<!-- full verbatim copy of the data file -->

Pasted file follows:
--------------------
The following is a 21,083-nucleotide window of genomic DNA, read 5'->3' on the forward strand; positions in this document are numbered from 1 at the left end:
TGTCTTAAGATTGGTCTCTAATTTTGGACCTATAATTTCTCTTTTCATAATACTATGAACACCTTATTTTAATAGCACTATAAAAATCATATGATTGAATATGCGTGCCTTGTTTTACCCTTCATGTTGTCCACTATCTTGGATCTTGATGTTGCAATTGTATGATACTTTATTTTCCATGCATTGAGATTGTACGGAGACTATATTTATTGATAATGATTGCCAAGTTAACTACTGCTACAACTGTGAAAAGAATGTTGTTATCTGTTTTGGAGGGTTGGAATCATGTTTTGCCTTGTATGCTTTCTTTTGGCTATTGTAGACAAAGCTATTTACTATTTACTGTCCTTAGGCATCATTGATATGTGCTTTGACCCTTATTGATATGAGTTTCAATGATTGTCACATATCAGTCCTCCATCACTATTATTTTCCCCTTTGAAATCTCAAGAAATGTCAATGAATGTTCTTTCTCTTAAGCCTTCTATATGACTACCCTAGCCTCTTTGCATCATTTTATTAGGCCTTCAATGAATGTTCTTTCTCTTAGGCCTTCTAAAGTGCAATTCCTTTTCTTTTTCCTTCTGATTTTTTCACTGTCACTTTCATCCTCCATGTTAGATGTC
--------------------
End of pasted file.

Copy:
The following is a 21,083-nucleotide window of genomic DNA, read 5'->3' on the forward strand; positions in this document are numbered from 1 at the left end:
TGTCTTAAGATTGGTCTCTAATTTTGGACCTATAATTTCTCTTTTCATAATACTATGAACACCTTATTTTAATAGCACTATAAAAATCATATGATTGAATATGCGTGCCTTGTTTTACCCTTCATGTTGTCCACTATCTTGGATCTTGATGTTGCAATTGTATGATACTTTATTTTCCATGCATTGAGATTGTACGGAGACTATATTTATTGATAATGATTGCCAAGTTAACTACTGCTACAACTGTGAAAAGAATGTTGTTATCTGTTTTGGAGGGTTGGAATCATGTTTTGCCTTGTATGCTTTCTTTTGGCTATTGTAGACAAAGCTATTTACTATTTACTGTCCTTAGGCATCATTGATATGTGCTTTGACCCTTATTGATATGAGTTTCAATGATTGTCACATATCAGTCCTCCATCACTATTATTTTCCCCTTTGAAATCTCAAGAAATGTCAATGAATGTTCTTTCTCTTAAGCCTTCTATATGACTACCCTAGCCTCTTTGCATCATTTTATTAGGCCTTCAATGAATGTTCTTTCTCTTAGGCCTTCTAAAGTGCAATTCCTTTTCTTTTTCCTTCTGATTTTTTCACTGTCACTTTCATCCTCCATGTTAGATGTC